Finally I got the courage to open my window shade. The clouds looked like the stuff poets write about. This is where my head and heart belong, I thought. I felt like Peter Pan flying through the sky. Although I was not a lost boy or on my way to Never Never Land…
View original post 213 more words
Jonathon and I just finished pressure washing our house. The last time it was pressure washed Aaron did it for me…and I thought that it would last forever! When I checked the north side of the ranch I noticed some ugly mildew and wondered why I had been oblivious to it before this week?
I began my working carer as a 17 year old working at Essex Wire Harness Factory in DuQuoin, Illinois. Essex manufactured the wires harnesses that connected the electrical components for Chrysler trucks. I was working there at this time of year in 1975. I perspired so badly that I sweat the socks off of my feet and had to, on my breaks and lunch, take my shoes off and pull up my socks! I was a bit slow for the carousel that the foreman placed me on, and so I began to drink coffee out of the vending machine in the lunch room during my breaks. Suddenly I became so proficient that the lead lady on the line called the time study office over to observe my speed! He brought out his large stop watch and measured my performance and said that he had never seen a person perform the job that I was doing that fast! The next day they speeded up the carousel!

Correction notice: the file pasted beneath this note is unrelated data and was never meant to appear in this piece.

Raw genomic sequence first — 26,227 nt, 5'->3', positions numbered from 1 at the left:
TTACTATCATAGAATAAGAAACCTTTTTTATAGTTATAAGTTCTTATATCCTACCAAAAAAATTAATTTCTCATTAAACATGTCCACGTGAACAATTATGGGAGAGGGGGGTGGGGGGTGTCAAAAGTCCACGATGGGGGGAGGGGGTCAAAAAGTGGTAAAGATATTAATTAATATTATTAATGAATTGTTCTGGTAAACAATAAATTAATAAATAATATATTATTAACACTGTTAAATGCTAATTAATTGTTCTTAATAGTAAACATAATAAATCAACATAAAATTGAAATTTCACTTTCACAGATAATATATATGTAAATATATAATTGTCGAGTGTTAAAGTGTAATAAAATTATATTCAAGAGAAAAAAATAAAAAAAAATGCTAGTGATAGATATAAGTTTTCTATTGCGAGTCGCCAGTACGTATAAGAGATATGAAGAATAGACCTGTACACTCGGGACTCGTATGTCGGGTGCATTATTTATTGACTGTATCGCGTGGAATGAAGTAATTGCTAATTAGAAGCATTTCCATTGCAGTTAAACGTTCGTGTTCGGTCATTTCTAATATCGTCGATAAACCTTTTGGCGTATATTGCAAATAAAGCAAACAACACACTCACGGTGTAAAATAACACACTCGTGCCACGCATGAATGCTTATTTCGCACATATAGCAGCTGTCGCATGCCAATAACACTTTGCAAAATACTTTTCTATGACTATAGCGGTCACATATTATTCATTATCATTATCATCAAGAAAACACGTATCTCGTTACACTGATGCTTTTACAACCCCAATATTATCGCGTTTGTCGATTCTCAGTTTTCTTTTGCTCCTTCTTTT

I vividly recall the assistant superintendent of Building Services and the associate director of the Physical Plant coming to my work site when I was a Building Custodian for Physical Plant, Building Service and their watching me as I scrubbed a spot on the director’s office carpet with a small scrub brush on my hands and knees. I was neither embarrassed nor self conscious as the job required the workmanlike efforts that I was doing and I felt natural in my work.